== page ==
REVIEW: WEST IS WEST

Starring

Om Puri (The Parole Officer)
Linda Bassett (The Reader)
Aqib Khan (Going To Mexico)
Lesley Nicol (Free Birds)
Jimi Mistry (The Guru)
Ila Arun (Manto)
Emil Marwa (Doghouse)
Vijay Raaz (Setters)
Robert Pugh (Game of Thrones)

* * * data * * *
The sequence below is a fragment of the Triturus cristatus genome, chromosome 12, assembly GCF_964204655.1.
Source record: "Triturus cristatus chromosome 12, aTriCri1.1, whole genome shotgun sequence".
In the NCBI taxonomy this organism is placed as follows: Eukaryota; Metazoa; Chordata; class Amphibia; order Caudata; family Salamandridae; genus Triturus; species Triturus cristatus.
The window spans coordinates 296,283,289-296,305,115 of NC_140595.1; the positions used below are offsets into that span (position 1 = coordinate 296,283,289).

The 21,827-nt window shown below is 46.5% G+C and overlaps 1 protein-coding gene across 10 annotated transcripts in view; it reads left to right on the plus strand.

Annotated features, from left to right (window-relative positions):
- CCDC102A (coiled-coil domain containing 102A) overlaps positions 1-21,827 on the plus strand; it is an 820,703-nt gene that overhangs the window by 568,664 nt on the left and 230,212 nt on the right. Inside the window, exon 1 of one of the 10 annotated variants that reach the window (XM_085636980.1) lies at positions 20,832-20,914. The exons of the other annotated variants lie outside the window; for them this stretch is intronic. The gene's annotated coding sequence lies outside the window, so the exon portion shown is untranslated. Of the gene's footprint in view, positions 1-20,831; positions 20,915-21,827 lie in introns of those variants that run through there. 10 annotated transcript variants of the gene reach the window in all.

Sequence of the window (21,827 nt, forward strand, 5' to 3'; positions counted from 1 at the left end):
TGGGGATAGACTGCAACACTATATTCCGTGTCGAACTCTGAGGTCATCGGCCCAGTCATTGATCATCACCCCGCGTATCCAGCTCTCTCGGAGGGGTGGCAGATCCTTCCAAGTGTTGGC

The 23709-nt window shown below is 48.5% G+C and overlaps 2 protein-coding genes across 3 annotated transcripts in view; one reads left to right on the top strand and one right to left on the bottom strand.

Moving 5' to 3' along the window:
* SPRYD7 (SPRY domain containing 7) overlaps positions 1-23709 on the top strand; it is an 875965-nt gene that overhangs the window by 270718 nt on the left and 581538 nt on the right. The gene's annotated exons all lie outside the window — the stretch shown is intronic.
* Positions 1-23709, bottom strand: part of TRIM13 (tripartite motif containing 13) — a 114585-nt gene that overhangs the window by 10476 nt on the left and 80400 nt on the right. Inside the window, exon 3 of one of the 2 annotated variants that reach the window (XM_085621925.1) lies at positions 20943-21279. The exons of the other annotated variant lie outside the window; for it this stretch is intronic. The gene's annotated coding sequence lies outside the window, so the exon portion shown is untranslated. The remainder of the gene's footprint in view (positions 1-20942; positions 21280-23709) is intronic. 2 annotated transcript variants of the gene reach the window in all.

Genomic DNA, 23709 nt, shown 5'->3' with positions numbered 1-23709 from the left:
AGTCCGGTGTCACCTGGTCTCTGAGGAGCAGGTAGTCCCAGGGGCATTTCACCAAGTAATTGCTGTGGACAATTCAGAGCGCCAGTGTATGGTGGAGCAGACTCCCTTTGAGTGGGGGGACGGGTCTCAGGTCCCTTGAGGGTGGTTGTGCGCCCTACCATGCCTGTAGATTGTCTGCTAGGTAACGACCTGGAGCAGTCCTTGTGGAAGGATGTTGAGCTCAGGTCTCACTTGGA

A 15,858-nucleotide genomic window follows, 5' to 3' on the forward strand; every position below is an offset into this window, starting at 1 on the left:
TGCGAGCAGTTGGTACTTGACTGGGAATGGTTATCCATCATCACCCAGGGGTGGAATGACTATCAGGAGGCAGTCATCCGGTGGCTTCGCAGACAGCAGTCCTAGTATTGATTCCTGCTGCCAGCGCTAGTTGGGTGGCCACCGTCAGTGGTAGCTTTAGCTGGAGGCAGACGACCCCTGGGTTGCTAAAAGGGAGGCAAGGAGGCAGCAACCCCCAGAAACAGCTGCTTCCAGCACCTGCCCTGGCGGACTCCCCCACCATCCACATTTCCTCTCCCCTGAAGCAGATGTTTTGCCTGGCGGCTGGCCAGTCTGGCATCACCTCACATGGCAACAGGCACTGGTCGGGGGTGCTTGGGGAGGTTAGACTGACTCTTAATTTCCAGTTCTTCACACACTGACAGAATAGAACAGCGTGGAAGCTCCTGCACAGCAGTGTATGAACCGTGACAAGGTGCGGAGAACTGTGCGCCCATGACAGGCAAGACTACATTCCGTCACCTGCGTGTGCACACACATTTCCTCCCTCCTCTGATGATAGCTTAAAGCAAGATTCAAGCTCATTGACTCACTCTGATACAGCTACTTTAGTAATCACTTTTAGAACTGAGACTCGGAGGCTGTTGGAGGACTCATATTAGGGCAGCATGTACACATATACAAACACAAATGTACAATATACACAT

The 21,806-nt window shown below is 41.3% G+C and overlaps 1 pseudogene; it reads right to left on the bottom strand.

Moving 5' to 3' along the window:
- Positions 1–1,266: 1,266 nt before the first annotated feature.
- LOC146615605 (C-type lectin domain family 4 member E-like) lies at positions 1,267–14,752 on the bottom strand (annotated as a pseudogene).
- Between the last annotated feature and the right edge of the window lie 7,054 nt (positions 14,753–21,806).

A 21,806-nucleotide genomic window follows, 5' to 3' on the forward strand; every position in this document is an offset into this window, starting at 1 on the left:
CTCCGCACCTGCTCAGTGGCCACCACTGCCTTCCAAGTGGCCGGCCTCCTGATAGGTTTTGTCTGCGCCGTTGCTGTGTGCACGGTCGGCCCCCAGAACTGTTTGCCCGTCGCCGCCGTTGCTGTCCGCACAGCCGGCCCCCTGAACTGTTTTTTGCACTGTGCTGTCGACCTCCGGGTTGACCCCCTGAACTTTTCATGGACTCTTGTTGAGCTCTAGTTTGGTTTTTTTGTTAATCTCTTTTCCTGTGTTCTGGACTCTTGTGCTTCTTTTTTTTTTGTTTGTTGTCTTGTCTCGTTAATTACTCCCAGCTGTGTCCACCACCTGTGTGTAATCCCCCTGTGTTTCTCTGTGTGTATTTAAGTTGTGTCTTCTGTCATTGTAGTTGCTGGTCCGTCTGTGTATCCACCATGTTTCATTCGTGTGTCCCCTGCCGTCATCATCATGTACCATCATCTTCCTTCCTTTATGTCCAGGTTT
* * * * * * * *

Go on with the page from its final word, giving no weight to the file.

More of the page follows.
Aqib Khan in West Is West (2010)In 1976, five years after the original film East Is East, little is known about most of the Khan children, except that they seldom communicate with their parents. Tariq is now a hippie (looking like George Harrison) who runs a new age store with older brother Nazir, and his English girlfriend is unaware of his true ethnicity. Maneer lives with his extended family in Pakistan where he is searching for a suitable wife without any success. Sajid, the youngest Khan child, no longer wears a parka, and is a truant constantly bullied due to his Pakistani background, although the headmaster—a former British soldier who served in the Punjab—is sympathetic, encouraging him to embrace his heritage. After Sajid is caught shoplifting, his father George, who has retained his bullying nature, attacks him at home. When Sajid retaliates, calling him a “dirty Paki bastard”, and a devastated George states all his other children in England have become British and he cannot lose Sajid as well. He takes him to Pakistan to meet their extended family and show him life in their native land is better, though Ella openly disapproves.Jimi Mistry in West Is West (2010)On arriving in Pakistan, George and Sajid are greeted by relatives including Tavnir, a lazy man who often tries to swindle George—and is his son-in-law through his marriage to one of George’s daughters with his first wife Basheera. On the family farm, George is reunited with Basheera and their daughters whom he had abandoned thirty years before, and hands out gifts to all, telling them he is staying for a month to find Maneer a wife, but soon discovers no family will give their their daughter away as they fear Maneer will leave his wife for an English woman as his father George did when he left Basheera for Ella. Furious, George blames his family in England, but Maneer reminds him he himself is at fault. Basheera is also angry with George for abandoning her when she needed him.Aqib Khan in West Is West (2010)When Tavnir explains to Sajid he will not tolerate any trouble, he is abruptly told to “fuck off”. Sajid is taken to the local school for enrolment where he meets spiritual teacher Pir Naseem and local boy Zaid who Sajid loathes at first, and refuses to enrol. Zaid, who can speak basic English, advises him, and the two become firm friends. Zaid teaches him Pakistani culture, and Pir Naseem promises George he will discipline his son when he misbehaves. Sajid gradually appreciates his culture and new surroundings which pleases George, except he is slightly jealous of the bond that develops between his son and Pir Naseem. Eventually Sajid discovers Rochdale-born Pakistani woman Neelam, who bears a striking resemblance to Maneer’s favourite singer Nana Mouskouri; like Maneer she is also looking for a spouse in Pakistan, and with her approval Sajid plans a meeting between the pair.Om Puri and Aqib Khan in West Is West (2010)Meanwhile, Ella discovers George has withdrawn the family savings, and travels to Pakistan with her best friend Annie in tow. She is furious to discover her husband is building a house for his family there, and plans to take Sajid back to England with her, but he refuses to leave. During her stay, Ella fights with Basheera and her daughters, and refuses to give them access to the new house, but upon realising how alike they are the two women put their differences aside. Maneer and Neelam soon marry, and George for the first time in years begins to appreciate Ella as a wife who stood by him during hard times. The film ends with George and his England-based family returning home and Sajid finally proud of his Asian background, whilst George’s chippy now serves Pakistani-style kebabs.West Is West (2010)In 1999, “East Is East” was a pleasurable and incisive look at the clash of different cultures in an Anglo-Pakistani family in a Salford set in 1971. Over a decade later comes a sequel of sorts, this film located mainly in the Punjab part of Pakistan a few years on. Although the director is different (Andy DeEmmony this time), the writer is the same (Ayub Khan-Din) as are some of the lead actors, notably Om Puri (actually from the Indian part of the Punjab), again outstanding as the patriarch struggling to give his youngest son an appreciation of his Pakistani culture, and Linda Bassett as his long-suffering English wife. It is an uneven work, with some of the characters merely caricatures and some of the humour simply slapstick, but there are plenty of moving scenes – above all one between the English and Pakistani wives when neither can understand the other’s language but both manage to convey deep understanding – and the locations and soundtrack are excellent